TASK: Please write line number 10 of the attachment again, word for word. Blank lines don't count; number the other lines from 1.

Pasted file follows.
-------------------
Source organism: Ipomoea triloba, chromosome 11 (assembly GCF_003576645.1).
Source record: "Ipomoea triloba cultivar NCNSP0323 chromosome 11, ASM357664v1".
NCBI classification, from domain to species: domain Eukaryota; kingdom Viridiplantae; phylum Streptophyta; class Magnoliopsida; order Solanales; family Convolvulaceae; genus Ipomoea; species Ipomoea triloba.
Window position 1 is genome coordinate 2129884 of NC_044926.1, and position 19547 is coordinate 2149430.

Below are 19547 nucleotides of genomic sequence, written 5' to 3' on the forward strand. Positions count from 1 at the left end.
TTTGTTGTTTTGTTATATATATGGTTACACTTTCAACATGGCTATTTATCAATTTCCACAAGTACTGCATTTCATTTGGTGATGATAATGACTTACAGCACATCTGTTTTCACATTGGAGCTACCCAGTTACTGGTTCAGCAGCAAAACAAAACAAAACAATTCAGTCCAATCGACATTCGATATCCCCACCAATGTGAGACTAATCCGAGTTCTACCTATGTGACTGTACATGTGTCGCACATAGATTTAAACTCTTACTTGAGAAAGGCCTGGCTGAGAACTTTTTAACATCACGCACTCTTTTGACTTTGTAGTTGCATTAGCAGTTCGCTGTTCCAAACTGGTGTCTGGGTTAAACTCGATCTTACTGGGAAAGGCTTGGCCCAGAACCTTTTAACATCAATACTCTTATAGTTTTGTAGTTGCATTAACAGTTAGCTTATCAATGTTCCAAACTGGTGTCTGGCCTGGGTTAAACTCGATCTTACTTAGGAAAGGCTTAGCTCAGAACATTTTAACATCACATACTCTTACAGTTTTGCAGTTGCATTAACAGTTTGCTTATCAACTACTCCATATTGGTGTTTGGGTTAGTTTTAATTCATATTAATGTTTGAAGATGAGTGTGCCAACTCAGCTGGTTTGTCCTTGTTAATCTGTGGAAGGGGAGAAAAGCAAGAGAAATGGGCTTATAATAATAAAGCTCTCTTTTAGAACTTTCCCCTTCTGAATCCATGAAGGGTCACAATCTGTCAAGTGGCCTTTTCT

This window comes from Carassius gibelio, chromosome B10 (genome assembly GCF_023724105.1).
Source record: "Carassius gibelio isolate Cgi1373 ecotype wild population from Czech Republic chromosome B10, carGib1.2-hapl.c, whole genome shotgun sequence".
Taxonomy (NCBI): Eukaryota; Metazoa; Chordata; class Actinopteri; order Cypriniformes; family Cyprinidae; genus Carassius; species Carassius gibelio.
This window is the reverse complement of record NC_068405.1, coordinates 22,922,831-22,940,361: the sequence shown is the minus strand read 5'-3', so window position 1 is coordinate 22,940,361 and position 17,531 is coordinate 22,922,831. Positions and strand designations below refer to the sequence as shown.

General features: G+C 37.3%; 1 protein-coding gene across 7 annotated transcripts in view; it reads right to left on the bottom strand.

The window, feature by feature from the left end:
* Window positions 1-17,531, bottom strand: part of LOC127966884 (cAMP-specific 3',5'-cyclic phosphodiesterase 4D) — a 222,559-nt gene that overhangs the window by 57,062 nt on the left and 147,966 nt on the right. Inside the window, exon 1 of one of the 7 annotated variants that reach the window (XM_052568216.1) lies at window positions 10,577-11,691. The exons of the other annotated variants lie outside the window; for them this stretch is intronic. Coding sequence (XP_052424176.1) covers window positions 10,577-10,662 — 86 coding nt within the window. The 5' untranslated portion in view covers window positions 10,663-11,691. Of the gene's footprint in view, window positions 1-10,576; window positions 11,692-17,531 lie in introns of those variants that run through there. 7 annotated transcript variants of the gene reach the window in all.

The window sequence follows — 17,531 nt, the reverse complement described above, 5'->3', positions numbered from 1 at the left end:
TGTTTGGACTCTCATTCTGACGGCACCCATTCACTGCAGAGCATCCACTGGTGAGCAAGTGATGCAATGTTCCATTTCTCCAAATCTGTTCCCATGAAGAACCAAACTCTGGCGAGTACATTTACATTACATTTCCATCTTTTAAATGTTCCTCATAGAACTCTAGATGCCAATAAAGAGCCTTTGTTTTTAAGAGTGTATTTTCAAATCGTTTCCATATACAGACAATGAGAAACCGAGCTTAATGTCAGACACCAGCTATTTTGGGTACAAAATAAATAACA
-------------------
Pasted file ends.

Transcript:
This window is the reverse complement of record NC_068405.1, coordinates 22,922,831-22,940,361: the sequence shown is the minus strand read 5'-3', so window position 1 is coordinate 22,940,361 and position 17,531 is coordinate 22,922,831. Positions and strand designations below refer to the sequence as shown.